Implicit interfaces as in Go


#1

I like the idea of interfaces in Go where a class does not need to implement an interfaces explicitly, see A Tour of Go. A class imclicitly implements an interface if it defines the same methods as defined in the interface. This really adds a lot of flexibility and makes you more productive. Today I looked at I wished Kotlin would support that feature. Any plans?

– Oliver


For-each on Iterator?
Implicit interfaces
#2

Could this be implemented via a library API? It couldn't be 'implicit' I suppose, but it would be possible to have a call that took an interface, checked that the object implemented the same methods that the interface provided, and then returned a Proxy that implements the requested interface that passes the calls through the the implementation object. Would that come close enough?


#3

I'm struggling to find the advantages of structural typing over nominal one. One less class name to write, maybe? And the cost is very high: it becomes impossible to easily find out which types are applicable in which place (even compilers and IDE's will struggle with that), add a function to your type and suddenly, you implement a whole set of new types you had no idea about (did you really mean it?), etc...


#4

I agree that never explicitly declaring a class to implement some interface as in Go seems to be an odd idea. The information for the developer that some class explicitly implements some interface is very valuable and the code becomes more self-explanatory this way. But there are cases where you run into trouble and implicit interfaces can come to your rescue. For example, class Map and List/Set/Bag/etc. in Java do not have the same super class. When you extend Map and maybe List you have to add the equivalent extension methods both to Map and to Collection. Okay, that Map and subclasses of Collection do not have a common superclasses is a design mistake by the Sun guys at that time. But you cannot change it and that is also true for many other code in foreign jars.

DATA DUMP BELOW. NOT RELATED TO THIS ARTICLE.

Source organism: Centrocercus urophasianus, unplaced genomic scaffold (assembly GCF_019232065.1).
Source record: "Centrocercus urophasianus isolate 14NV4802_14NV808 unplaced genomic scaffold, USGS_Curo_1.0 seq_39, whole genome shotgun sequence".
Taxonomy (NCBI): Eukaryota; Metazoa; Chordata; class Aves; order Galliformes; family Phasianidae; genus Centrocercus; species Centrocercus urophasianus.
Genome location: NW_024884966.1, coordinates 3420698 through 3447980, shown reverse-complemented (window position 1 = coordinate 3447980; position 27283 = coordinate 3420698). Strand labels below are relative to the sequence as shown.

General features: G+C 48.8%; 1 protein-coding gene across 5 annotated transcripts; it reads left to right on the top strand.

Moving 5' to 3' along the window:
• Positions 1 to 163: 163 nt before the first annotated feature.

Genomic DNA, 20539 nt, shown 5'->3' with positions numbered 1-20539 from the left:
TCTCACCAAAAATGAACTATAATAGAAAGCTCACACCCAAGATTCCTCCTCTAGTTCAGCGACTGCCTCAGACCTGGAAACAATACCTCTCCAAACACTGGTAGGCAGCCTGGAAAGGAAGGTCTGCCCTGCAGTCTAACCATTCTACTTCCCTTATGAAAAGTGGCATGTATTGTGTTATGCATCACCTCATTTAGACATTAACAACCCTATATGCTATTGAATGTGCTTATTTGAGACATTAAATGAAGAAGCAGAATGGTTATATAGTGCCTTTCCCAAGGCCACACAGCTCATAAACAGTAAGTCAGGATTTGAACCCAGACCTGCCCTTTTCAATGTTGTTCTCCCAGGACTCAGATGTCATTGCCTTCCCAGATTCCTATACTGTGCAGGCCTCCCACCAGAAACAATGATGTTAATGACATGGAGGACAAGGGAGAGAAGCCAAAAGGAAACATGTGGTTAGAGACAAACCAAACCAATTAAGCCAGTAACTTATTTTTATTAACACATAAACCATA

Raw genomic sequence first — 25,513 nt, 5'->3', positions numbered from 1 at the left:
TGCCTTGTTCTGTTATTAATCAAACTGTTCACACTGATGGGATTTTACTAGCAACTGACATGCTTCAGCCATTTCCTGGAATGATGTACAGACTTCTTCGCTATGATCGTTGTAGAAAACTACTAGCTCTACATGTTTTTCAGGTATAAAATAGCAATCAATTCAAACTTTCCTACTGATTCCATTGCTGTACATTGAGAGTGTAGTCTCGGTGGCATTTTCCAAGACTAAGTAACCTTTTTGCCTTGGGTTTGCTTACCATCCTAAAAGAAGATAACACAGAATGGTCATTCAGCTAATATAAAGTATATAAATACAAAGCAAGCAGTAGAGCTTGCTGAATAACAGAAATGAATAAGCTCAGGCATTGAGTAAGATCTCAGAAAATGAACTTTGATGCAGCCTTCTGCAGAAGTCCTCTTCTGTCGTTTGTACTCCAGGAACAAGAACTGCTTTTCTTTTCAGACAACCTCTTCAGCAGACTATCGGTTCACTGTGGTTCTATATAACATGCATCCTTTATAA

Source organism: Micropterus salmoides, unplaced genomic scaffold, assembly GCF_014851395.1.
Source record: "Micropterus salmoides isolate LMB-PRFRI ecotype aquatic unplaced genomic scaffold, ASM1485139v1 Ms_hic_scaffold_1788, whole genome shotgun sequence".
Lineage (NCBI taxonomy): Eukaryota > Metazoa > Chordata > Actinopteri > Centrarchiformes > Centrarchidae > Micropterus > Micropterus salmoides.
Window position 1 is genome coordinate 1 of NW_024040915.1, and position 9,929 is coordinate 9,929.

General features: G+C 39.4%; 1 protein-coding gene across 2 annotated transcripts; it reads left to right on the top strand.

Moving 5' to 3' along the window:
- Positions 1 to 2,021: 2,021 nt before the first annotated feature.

Scala would solve this probleme with an implicit conversion. It has great value for that kind of practical problems, but with the number of implicit conversions rising you loose oversight over all those implicits and after a while it gets hard to predict what your code will do after a change. Not so with implicit interfaces. If implicit interfaces are only applied when there is no other way for practical reasons, it can come to your rescue and you can continue with some clean design instead of continuing with someone’s else blunder as with Map and Collection.

– Oliver


#5

We like this idea too. Unfortunately, it can't be efficiently implemented over JVM under 7, and from 7 and later it requires heavy use of invokedynamic which is likely to compromise performance.


#6

re : and from 7 and later it requires heavy use of invokedynamic which is likely to compromise performance.

Do you have any details on why invokedynamic would probably compromise performance? Or is it just a hunch?


#7